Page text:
The National Rifle Association is traditionally one of the most powerful and financially intimidating interest groups in Washington. But a new third-party audit of the group’s finances obtained by OpenSecrets raises questions about its long-term fiscal health.
The document offers the first look at the NRA’s finances in the wake of the 2016 elections. It shows that for the last two years, the NRA saw plummeting income from dues-paying members, and that has, in turn, fueled growing deficits.
The 2016 Bonanza
The NRA went big in 2016, breaking its own spending records to help catapult Donald Trump into the White House and protect Republican majorities in the House and Senate. The organization’s Federal Election Commission reports show that the nation’s preeminent gun-rights group spent at least $54.4 million boosting Republicans — with Donald Trump being, by far, the biggest beneficiary of that firepower, reaping $31.2 million in support.
The bulk of the NRA’s spending in 2016, $35.2 million, was channeled not through its political action committee, but through its 501(c)(4) nonprofit arm. It’s this section of the NRA — which doesn’t have to disclose its donors — whose finances are reported in the audit obtained by OpenSecrets.
Such nonprofits are not supposed to have politics as their primary purpose, but they can raise and spend unlimited funds from anonymous donors and easily spend millions on elections without much oversight from the IRS or the FEC. The fact that they can do so without disclosing their donors is why they are often referred to as “dark money” groups.
The NRA’s massive 2016 push was part of what ultimately became a $100 million spike in the group’s outlays between 2015 and 2016. But that spending wasn’t matched with similar growth in revenue, leaving the NRA with a deficit of more than $14.8 million.
This deficit is in what’s called “unrestricted” net assets, which are funds that are available to be spent at the discretion of a board.
A year later, with its chosen candidate in office, the NRA’s spending plummeted by $76 million, according to the audit.
Life in the red
It’s normal for the spending of an organization as politically active as the NRA to rise during election years and fall in off-years when such groups tend to fundraise and try to get their financials in order. But even with such a steep decline in spending, the NRA — one of the wealthiest, most powerful political forces in the nation — remained in the red, as its revenues tumbled by $56 million.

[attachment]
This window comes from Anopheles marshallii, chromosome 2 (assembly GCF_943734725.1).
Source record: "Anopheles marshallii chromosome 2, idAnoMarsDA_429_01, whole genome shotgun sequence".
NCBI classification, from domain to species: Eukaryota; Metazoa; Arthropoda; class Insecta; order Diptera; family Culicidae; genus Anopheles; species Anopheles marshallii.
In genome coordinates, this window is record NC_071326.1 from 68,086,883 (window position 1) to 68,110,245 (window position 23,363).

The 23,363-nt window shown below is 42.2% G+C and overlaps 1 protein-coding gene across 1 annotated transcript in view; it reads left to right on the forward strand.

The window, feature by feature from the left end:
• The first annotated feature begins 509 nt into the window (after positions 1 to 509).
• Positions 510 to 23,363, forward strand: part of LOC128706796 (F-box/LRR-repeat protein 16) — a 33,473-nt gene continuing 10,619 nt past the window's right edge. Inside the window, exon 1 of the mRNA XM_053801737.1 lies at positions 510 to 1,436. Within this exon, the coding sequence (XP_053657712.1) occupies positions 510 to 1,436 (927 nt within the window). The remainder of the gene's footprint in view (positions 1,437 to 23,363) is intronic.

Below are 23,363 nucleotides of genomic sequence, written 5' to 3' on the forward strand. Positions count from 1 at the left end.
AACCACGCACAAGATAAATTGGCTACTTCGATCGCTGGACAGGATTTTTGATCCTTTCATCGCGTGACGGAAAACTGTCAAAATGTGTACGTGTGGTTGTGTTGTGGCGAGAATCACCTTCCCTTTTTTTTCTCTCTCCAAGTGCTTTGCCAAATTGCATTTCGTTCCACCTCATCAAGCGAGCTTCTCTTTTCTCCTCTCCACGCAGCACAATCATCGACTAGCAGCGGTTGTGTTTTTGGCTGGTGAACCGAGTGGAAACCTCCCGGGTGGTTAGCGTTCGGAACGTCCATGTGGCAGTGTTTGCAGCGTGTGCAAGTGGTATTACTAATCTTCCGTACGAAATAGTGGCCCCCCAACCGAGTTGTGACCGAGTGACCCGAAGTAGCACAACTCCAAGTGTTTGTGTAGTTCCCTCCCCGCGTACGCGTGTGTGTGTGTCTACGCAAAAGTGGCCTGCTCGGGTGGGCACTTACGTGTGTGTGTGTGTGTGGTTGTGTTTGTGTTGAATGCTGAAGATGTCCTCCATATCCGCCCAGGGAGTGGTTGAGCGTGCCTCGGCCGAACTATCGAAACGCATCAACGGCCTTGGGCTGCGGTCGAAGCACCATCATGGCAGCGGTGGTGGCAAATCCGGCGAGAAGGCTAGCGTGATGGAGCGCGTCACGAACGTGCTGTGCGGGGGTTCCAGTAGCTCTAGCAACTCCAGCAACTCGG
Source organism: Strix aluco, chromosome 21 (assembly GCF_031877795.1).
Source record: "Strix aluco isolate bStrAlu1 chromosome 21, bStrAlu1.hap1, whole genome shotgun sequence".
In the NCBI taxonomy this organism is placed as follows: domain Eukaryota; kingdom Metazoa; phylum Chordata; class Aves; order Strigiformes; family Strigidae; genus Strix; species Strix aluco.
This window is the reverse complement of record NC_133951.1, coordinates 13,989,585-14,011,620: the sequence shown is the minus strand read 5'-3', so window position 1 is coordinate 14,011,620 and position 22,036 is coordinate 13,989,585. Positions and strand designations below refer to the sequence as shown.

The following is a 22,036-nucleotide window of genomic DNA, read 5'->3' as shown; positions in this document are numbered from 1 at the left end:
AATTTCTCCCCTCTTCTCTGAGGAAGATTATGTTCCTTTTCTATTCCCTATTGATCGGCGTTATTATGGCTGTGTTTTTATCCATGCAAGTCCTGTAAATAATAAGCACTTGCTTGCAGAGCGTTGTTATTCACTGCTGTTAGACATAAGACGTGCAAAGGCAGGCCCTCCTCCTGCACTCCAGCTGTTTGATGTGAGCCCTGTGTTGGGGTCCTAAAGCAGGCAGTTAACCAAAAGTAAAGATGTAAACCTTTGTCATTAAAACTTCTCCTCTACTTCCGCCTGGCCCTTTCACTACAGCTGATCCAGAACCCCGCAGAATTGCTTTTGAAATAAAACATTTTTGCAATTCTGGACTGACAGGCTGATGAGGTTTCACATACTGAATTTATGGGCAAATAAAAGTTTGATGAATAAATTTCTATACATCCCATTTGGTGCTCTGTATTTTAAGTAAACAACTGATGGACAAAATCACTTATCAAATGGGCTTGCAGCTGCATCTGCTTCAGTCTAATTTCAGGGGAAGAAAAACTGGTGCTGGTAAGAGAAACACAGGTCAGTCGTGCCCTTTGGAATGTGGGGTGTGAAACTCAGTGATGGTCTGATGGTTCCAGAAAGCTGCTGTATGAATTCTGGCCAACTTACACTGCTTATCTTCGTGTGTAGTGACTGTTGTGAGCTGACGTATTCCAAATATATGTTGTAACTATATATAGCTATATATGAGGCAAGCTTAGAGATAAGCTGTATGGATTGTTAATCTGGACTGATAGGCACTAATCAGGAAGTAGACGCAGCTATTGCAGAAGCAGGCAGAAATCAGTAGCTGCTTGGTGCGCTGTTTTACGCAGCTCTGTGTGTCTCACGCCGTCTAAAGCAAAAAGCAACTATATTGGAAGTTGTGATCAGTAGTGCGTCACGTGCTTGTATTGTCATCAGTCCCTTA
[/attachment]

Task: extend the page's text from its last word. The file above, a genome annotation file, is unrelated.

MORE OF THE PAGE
“Their current business model cannot be sustained the way it is going,” said Brian Mittendorf, an accounting professor from Ohio State University. “It can be sustained in the short term, but not the long term. The financial statements would indicate that.”
By the end of 2017, the group spent $26.1 million more than it brought in, expanding its existing deficit from the previous year to $31.8 million.
“The big takeaway is that there were some red flags about their long-term financial health in 2016,” Mittendorf told OpenSecrets, “and nothing alleviates those concerns in their 2017 financials. If anything, it shows they’re coming to fruition.”
This two-year deficit is a steep decline from the NRA’s $27.8 million in positive assets from 2015.
“It’s not extremely uncommon for an organization of its size and stature to be in that circumstance,” Mittendorf said, “It would say to me, though, that something needs to give at some point. Either they need to shrink or find new sources of revenue.”
Dues were down slightly in 2016 as well, and an analysis of the NRA audits going back to 2009 — the earliest year for which such audits are available — shows that 2016 to 2017 was the only period during which dues declined for more than a single year. In 2014, for example, the NRA’s dues revenue fell by more than $47 million, but they bounced back by $37 million in 2015.
The audit includes none of the NRA’s affiliated nonprofit entities like the NRA Foundation, the group’s 501(c)(3) charitable arm. Nor is the NRA’s PAC included.
It will take time to know if the NRA bounces back in 2018 because the tax returns and audits covering the current year won’t be filed with state and federal regulators until late 2019. The NRA did not respond to questions from OpenSecrets about its finances.
But one possible indication that the group’s finances aren’t as robust as they have been in past cycles is that its election spending has slowed down considerably in 2018. The NRA has reported $2.7 million so far this cycle — mostly from its PAC — down from $19.2 million at this point in 2016 and $10.7 million at this point in 2014, the last midterm election cycle.
At the same time, the organization has reportedly been drawn into the investigations surrounding Russian meddling in the 2016 election, and it has openly begun to sound alarm bells about the possible financial impacts of “blacklisting” that is happening at the state-level in New York and elsewhere.